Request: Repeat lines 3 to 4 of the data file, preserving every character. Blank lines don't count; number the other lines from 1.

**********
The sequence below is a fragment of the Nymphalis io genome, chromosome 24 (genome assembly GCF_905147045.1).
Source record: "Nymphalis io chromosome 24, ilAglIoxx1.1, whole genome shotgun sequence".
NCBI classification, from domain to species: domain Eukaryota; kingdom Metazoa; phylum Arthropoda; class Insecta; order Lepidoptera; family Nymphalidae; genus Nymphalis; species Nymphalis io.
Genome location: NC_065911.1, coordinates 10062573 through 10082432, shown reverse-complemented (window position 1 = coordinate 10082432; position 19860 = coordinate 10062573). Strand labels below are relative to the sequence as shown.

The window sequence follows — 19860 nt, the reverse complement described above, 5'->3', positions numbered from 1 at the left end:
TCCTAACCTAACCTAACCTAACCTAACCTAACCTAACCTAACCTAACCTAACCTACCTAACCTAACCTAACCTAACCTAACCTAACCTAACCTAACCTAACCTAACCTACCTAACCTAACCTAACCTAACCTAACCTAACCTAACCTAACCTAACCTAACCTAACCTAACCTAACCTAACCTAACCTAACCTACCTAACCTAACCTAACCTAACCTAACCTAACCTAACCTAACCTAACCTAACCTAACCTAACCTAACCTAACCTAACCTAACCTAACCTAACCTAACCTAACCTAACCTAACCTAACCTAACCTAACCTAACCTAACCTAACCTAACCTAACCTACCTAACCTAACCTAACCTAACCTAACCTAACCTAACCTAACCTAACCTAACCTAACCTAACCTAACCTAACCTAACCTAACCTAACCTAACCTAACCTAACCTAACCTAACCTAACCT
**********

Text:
NCBI classification, from domain to species: domain Eukaryota; kingdom Metazoa; phylum Arthropoda; class Insecta; order Lepidoptera; family Nymphalidae; genus Nymphalis; species Nymphalis io.
Genome location: NC_065911.1, coordinates 10062573 through 10082432, shown reverse-complemented (window position 1 = coordinate 10082432; position 19860 = coordinate 10062573). Strand labels below are relative to the sequence as shown.